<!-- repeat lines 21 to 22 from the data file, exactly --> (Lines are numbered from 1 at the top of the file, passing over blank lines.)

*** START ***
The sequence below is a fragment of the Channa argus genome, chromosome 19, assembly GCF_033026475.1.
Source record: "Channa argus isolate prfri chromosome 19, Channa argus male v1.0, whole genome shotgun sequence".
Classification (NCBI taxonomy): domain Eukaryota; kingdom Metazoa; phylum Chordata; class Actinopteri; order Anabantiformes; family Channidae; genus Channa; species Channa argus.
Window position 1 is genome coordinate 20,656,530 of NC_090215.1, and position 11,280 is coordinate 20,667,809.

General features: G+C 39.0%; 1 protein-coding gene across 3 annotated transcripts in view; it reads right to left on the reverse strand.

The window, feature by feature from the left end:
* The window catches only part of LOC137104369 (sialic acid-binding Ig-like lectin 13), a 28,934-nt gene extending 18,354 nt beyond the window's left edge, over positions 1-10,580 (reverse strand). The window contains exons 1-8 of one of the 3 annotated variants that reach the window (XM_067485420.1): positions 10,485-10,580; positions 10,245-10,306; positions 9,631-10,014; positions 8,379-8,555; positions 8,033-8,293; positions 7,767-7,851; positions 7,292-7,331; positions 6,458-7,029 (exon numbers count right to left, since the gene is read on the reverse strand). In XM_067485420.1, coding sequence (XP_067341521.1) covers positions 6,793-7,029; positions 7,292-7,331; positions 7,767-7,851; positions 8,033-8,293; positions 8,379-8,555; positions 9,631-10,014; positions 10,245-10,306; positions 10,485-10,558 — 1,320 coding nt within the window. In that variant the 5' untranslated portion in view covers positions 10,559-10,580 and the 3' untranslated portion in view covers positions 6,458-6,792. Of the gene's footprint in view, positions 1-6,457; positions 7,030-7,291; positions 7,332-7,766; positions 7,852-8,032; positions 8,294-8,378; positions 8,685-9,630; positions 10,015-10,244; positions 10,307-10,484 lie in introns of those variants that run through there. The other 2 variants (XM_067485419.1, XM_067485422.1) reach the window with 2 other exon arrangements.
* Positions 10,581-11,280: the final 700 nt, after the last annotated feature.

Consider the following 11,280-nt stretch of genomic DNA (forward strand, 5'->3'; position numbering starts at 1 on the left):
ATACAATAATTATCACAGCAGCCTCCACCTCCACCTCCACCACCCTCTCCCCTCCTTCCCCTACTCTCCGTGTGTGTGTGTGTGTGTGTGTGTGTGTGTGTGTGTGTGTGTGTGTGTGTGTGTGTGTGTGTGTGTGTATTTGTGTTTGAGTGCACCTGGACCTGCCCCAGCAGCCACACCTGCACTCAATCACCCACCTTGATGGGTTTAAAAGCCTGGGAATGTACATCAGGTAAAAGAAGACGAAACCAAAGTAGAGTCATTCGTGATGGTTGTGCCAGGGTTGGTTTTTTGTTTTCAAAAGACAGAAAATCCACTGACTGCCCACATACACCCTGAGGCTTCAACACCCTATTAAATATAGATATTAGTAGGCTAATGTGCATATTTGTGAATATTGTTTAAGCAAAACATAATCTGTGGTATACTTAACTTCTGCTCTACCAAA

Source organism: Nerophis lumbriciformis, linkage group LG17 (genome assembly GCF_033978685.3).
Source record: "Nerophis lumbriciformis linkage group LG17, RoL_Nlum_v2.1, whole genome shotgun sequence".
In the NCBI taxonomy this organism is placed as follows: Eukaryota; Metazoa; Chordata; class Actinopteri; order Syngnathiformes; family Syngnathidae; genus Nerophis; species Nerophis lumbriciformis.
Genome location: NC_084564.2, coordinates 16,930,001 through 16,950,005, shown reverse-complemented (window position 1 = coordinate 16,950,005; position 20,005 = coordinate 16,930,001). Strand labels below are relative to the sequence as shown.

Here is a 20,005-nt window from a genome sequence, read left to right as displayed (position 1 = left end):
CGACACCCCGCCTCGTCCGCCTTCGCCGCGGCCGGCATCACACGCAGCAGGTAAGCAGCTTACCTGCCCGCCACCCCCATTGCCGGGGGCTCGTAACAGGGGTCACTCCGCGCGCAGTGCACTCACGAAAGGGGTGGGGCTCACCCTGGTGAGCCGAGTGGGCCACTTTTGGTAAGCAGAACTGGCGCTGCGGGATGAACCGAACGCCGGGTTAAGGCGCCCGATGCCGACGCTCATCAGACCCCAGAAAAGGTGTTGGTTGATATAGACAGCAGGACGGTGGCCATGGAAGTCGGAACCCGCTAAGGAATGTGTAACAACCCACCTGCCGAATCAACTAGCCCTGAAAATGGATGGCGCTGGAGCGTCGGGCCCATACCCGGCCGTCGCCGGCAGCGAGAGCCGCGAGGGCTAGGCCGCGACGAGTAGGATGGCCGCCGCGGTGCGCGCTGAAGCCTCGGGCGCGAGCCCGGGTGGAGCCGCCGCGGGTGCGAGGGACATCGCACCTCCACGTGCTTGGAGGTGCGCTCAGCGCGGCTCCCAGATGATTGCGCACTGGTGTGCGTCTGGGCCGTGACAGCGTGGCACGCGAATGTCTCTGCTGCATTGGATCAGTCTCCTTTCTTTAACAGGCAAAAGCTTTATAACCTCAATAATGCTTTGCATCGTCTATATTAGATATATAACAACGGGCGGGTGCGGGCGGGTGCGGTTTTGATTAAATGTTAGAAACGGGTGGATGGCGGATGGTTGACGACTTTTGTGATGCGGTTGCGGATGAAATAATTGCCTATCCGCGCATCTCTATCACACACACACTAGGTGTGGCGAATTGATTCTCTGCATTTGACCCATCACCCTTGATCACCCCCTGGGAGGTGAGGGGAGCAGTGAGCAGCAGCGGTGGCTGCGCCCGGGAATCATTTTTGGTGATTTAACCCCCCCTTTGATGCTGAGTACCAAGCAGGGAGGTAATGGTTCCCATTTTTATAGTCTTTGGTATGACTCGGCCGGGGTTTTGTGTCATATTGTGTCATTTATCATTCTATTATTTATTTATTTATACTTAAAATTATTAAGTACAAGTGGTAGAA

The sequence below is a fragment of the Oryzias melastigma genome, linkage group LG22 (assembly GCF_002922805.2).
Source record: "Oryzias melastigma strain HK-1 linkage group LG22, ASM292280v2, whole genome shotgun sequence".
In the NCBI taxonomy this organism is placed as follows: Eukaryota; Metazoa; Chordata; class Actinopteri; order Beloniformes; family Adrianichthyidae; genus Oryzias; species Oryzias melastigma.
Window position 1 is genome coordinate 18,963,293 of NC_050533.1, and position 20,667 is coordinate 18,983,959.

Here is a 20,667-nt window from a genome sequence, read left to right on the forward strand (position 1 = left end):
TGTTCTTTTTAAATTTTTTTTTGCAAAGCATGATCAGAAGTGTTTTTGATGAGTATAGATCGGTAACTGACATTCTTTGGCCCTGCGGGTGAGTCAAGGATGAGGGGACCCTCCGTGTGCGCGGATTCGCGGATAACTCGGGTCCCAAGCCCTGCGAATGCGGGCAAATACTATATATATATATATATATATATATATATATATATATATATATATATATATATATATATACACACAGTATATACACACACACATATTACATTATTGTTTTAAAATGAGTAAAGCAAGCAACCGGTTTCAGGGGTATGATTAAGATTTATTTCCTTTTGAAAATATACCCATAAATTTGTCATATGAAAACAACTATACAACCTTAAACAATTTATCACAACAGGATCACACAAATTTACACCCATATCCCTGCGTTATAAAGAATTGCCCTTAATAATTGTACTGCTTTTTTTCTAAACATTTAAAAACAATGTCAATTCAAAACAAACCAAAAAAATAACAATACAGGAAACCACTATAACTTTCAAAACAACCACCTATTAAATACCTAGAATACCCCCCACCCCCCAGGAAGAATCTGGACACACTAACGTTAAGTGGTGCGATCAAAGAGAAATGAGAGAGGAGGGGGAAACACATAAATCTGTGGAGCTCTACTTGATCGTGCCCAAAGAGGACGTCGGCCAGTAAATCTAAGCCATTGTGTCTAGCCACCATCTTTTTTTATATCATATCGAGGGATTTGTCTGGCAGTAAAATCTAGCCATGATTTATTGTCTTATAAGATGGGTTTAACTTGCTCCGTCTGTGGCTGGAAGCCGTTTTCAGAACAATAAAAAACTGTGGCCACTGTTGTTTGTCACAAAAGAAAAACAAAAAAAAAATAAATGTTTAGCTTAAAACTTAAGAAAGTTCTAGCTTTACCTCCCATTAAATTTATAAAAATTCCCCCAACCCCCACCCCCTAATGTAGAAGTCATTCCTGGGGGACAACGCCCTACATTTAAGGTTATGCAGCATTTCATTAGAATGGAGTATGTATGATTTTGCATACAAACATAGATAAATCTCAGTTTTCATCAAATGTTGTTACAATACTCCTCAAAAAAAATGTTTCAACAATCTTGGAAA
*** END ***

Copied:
Here is a 20,667-nt window from a genome sequence, read left to right on the forward strand (position 1 = left end):
TGTTCTTTTTAAATTTTTTTTTGCAAAGCATGATCAGAAGTGTTTTTGATGAGTATAGATCGGTAACTGACATTCTTTGGCCCTGCGGGTGAGTCAAGGATGAGGGGACCCTCCGTGTGCGCGGATTCGCGGATAACTCGGGTCCCAAGCCCTGCGAATGCGGGCAAATACTATATATATATATATATATATATATATATATATATATATATATATATATATATATATATACACACAGTATATACACACACACATATTACATTATTGTTTTAAAATGAGTAAAGCAAGCAACCGGTTTCAGGGGTATGATTAAGATTTATTTCCTTTTGAAAATATACCCATAAATTTGTCATATGAAAACAACTATACAACCTTAAACAATTTATCACAACAGGATCACACAAATTTACACCCATATCCCTGCGTTATAAAGAATTGCCCTTAATAATTGTACTGCTTTTTTTCTAAACATTTAAAAACAATGTCAATTCAAAACAAACCAAAAAAATAACAATACAGGAAACCACTATAACTTTCAAAACAACCACCTATTAAATACCTAGAATACCCCCCACCCCCCAGGAAGAATCTGGACACACTAACGTTAAGTGGTGCGATCAAAGAGAAATGAGAGAGGAGGGGGAAACACATAAATCTGTGGAGCTCTACTTGATCGTGCCCAAAGAGGACGTCGGCCAGTAAATCTAAGCCATTGTGTCTAGCCACCATCTTTTTTTATATCATATCGAGGGATTTGTCTGGCAGTAAAATCTAGCCATGATTTATTGTCTTATAAGATGGGTTTAACTTGCTCCGTCTGTGGCTGGAAGCCGTTTTCAGAACAATAAAAAACTGTGGCCACTGTTGTTTGTCACAAAAGAAAAACAAAAAAAAAATAAATGTTTAGCTTAAAACTTAAGAAAGTTCTAGCTTTACCTCCCATTAAATTTATAAAAATTCCCCCAACCCCCACCCCCTAATGTAGAAGTCATTCCTGGGGGACAACGCCCTACATTTAAGGTTATGCAGCATTTCATTAGAATGGAGTATGTATGATTTTGCATACAAACATAGATAAATCTCAGTTTTCATCAAATGTTGTTACAATACTCCTCAAAAAAAATGTTTCAACAATCTTGGAAA